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A Kitchen Table Pedagogy for Interrogating Whiteness through a Research Experience Course

A Kitchen Table Pedagogy for Interrogating Whiteness through a Research Experience Course After sociology undergraduates have learned about inequalities in their substantive courses, a research experience course in which they critically apply these concepts can be invaluable for fostering deep learning. Coteaching a sociological research experience for undergraduates course three times, the authors witnessed the emergence of an emotional connection to critical perspectives on race and ethnicity that enabled students to analyze and creatively apply these concepts to their research projects. The inquiry-based course was built around the authors’ current research project on how families with tween and/or teen children manage food provisioning. Although the course was not explicitly about race or whiteness, many students could relate to the marginalization felt by study participants because of their own ethnicity or race, leading the whole class to become a cohesive team that was attuned to the power of white supremacy in food discourse. Here the authors describe two key assignments they believe were essential components of the course: (1) writing and sharing your food autobiography and (2) analyzing “what’s interesting here?” to find themes in the interview data. The authors found that the intercultural sensitivity cultivated in the first weeks of the course through personal storytelling carried forward into the interviewing process, into the grounded theory discussions that took place in the classroom, and into the students’ final research projects. The result was that each semester, students interrogated the whiteness of American food discourse by studying the forms of difference embedded in the food stories of themselves and of the study participants. http://www.deepdyve.com/assets/images/DeepDyve-Logo-lg.png Sociology of Race and Ethnicity SAGE

A Kitchen Table Pedagogy for Interrogating Whiteness through a Research Experience Course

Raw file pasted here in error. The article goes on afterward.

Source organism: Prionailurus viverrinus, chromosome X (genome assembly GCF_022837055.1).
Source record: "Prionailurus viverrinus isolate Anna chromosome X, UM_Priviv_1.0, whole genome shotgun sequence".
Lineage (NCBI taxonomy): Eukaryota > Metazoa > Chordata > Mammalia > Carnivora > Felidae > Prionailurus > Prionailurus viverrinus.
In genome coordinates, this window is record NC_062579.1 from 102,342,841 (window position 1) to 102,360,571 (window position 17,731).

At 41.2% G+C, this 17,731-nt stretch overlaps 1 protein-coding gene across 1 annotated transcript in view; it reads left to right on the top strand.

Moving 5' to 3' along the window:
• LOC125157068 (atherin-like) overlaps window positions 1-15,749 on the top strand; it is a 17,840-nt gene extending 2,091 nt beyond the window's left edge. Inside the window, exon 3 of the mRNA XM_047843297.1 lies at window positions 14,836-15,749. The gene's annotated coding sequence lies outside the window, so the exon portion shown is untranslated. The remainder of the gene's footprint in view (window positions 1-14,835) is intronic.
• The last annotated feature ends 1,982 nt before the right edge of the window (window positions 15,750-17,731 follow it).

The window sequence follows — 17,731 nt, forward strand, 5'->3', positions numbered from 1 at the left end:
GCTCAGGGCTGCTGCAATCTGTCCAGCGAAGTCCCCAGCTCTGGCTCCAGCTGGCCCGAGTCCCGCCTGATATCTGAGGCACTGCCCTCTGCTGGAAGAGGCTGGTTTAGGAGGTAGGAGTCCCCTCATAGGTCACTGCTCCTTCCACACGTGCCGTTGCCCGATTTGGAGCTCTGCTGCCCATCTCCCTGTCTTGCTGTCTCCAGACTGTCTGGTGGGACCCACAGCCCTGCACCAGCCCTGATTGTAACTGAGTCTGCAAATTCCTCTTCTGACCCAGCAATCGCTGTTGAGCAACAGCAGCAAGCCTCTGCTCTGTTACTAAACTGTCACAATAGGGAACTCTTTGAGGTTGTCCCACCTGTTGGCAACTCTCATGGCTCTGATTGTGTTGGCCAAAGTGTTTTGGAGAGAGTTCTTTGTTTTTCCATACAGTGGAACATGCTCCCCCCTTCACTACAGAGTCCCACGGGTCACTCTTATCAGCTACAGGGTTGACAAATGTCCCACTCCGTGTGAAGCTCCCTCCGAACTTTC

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Publisher
SAGE
Copyright
© American Sociological Association 2017
ISSN
2332-6492
eISSN
2332-6506
DOI
10.1177/2332649217731430
Publisher site
See Article on Publisher Site

Abstract

After sociology undergraduates have learned about inequalities in their substantive courses, a research experience course in which they critically apply these concepts can be invaluable for fostering deep learning. Coteaching a sociological research experience for undergraduates course three times, the authors witnessed the emergence of an emotional connection to critical perspectives on race and ethnicity that enabled students to analyze and creatively apply these concepts to their research projects. The inquiry-based course was built around the authors’ current research project on how families with tween and/or teen children manage food provisioning. Although the course was not explicitly about race or whiteness, many students could relate to the marginalization felt by study participants because of their own ethnicity or race, leading the whole class to become a cohesive team that was attuned to the power of white supremacy in food discourse. Here the authors describe two key assignments they believe were essential components of the course: (1) writing and sharing your food autobiography and (2) analyzing “what’s interesting here?” to find themes in the interview data. The authors found that the intercultural sensitivity cultivated in the first weeks of the course through personal storytelling carried forward into the interviewing process, into the grounded theory discussions that took place in the classroom, and into the students’ final research projects. The result was that each semester, students interrogated the whiteness of American food discourse by studying the forms of difference embedded in the food stories of themselves and of the study participants.

Journal

Sociology of Race and EthnicitySAGE

Published: Jan 1, 2018

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